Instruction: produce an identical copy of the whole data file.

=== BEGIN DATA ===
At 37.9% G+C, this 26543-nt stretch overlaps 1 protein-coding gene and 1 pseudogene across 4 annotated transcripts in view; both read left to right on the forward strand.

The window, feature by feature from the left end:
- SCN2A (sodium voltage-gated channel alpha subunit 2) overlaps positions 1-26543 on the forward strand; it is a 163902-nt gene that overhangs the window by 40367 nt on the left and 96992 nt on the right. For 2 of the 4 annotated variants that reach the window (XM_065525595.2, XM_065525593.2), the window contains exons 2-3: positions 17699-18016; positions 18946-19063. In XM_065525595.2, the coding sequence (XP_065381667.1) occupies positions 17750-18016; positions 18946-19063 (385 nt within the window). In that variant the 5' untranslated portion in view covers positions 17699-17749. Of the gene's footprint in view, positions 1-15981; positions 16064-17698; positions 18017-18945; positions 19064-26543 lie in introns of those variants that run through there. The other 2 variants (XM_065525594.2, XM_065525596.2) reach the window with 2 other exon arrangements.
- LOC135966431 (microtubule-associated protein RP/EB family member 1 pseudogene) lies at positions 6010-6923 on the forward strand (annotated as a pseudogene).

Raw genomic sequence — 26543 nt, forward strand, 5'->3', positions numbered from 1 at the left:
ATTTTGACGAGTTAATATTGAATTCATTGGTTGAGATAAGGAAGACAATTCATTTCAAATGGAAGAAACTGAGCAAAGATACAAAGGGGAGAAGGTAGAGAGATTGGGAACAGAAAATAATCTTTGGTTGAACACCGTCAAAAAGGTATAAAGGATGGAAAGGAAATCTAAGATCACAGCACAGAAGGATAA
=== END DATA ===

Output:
At 37.9% G+C, this 26543-nt stretch overlaps 1 protein-coding gene and 1 pseudogene across 4 annotated transcripts in view; both read left to right on the forward strand.

The window, feature by feature from the left end:
- SCN2A (sodium voltage-gated channel alpha subunit 2) overlaps positions 1-26543 on the forward strand; it is a 163902-nt gene that overhangs the window by 40367 nt on the left and 96992 nt on the right. For 2 of the 4 annotated variants that reach the window (XM_065525595.2, XM_065525593.2), the window contains exons 2-3: positions 17699-18016; positions 18946-19063. In XM_065525595.2, the coding sequence (XP_065381667.1) occupies positions 17750-18016; positions 18946-19063 (385 nt within the window). In that variant the 5' untranslated portion in view covers positions 17699-17749. Of the gene's footprint in view, positions 1-15981; positions 16064-17698; positions 18017-18945; positions 19064-26543 lie in introns of those variants that run through there. The other 2 variants (XM_065525594.2, XM_065525596.2) reach the window with 2 other exon arrangements.
- LOC135966431 (microtubule-associated protein RP/EB family member 1 pseudogene) lies at positions 6010-6923 on the forward strand (annotated as a pseudogene).

Raw genomic sequence — 26543 nt, forward strand, 5'->3', positions numbered from 1 at the left:
ATTTTGACGAGTTAATATTGAATTCATTGGTTGAGATAAGGAAGACAATTCATTTCAAATGGAAGAAACTGAGCAAAGATACAAAGGGGAGAAGGTAGAGAGATTGGGAACAGAAAATAATCTTTGGTTGAACACCGTCAAAAAGGTATAAAGGATGGAAAGGAAATCTAAGATCACAGCACAGAAGGATAA